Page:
C5. Preparation and equipment of an intervention team for human-bear conflicts resolution.

D1. Monitoring the effects of project actions.

D2. Monitoring and measurement of LIFE performance indicators.

D3. Assessment of the impact of the project on the ecosystem functions.

D4. Assessment of the socioeconomic impact of the project.

E1. Dissemination planning and execution.

E2. Information and awareness of stakeholders environmental education and transferability.

F1. Overall project management.

The news agency EFEverde has visited the LIFE Bear Courel project in July 2018 and has explained it in the following video (in English)

https://www.youtube.com/watch?v=1SMaXNNP6Rw

CARTOGRAPHIC VIEWER OF THE INVENTORY OF TRADITIONAL ALVARES IN THE SERRA DO COUREL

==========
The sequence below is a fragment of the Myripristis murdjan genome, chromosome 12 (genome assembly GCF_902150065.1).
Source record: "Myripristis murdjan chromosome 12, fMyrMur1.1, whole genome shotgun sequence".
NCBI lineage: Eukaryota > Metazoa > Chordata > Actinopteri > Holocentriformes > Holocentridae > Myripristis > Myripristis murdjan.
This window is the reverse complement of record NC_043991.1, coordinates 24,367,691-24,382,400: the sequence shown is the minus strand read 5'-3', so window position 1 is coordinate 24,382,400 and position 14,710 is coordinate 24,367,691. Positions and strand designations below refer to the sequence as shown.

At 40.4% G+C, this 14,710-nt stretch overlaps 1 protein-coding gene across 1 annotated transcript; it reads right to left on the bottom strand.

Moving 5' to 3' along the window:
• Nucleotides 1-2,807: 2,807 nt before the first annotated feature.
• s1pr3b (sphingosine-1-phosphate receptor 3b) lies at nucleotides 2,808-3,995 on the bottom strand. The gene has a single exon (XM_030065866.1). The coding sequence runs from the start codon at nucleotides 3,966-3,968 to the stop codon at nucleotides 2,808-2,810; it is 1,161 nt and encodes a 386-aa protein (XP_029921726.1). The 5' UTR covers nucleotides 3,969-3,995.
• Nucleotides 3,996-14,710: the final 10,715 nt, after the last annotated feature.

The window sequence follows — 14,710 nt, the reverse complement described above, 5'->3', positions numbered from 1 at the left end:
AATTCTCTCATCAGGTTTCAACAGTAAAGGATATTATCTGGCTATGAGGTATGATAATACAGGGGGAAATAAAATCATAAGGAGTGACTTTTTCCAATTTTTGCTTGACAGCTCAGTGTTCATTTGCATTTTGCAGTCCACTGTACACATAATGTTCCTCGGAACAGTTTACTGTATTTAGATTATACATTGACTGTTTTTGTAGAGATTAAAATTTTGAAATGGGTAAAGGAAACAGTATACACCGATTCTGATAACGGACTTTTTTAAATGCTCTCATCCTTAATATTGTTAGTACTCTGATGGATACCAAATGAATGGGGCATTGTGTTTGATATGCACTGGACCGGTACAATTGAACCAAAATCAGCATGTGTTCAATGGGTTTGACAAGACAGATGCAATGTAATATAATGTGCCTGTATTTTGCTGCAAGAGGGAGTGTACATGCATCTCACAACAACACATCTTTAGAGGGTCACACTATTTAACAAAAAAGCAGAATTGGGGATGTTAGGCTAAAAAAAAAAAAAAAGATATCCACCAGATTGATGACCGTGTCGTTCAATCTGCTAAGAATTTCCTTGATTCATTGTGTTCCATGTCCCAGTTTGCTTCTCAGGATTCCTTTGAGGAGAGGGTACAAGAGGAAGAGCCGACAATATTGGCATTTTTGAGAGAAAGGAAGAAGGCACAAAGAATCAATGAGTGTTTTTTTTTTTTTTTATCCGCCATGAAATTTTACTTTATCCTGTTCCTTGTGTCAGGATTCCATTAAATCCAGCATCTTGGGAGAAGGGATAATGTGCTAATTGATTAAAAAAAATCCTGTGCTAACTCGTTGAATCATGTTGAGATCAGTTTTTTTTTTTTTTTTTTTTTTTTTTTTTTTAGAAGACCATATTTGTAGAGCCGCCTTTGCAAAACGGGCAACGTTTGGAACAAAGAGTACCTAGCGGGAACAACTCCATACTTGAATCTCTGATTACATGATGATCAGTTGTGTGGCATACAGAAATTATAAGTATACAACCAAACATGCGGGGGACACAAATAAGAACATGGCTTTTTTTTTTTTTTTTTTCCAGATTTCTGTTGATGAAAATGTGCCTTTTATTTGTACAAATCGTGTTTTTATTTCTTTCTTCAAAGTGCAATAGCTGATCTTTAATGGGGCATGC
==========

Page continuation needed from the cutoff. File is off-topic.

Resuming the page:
In the Sierra del Courel, as well as large areas of northwestern Spain, beehives were traditionally protected by putting them inside stone walls specially built for this purpose, known as alvares or alvarizas in this area. These structures have been abandoned because management changes and location in areas of difficult access, but they have an important ethnographic value and are a good and precise reflection of the historical presence of the bear in many territories. In the LIFE Oso Courel project, a review of the existing stone structures in the territory has been carried out. 192 stone structures have been registered in the project area, with a greater presence on the more thermal slopes of the southern part, due to its better characteristics for beehives. They are mostly round complete wall structures, although some have oval or horseshoe shape or incomplete walls. The common elements that allow protection against bears are very thick walls (>70 cm), large stones that form a cantilever in the upper part of the walls and low and narrow door. Most of these structures are out of use, although there are still some in use. To contribute to the knowledge and conservation of this heritage, a cartographic viewer has been created with the geographical location of the alvares, together with basic information of each of them collected during the field work.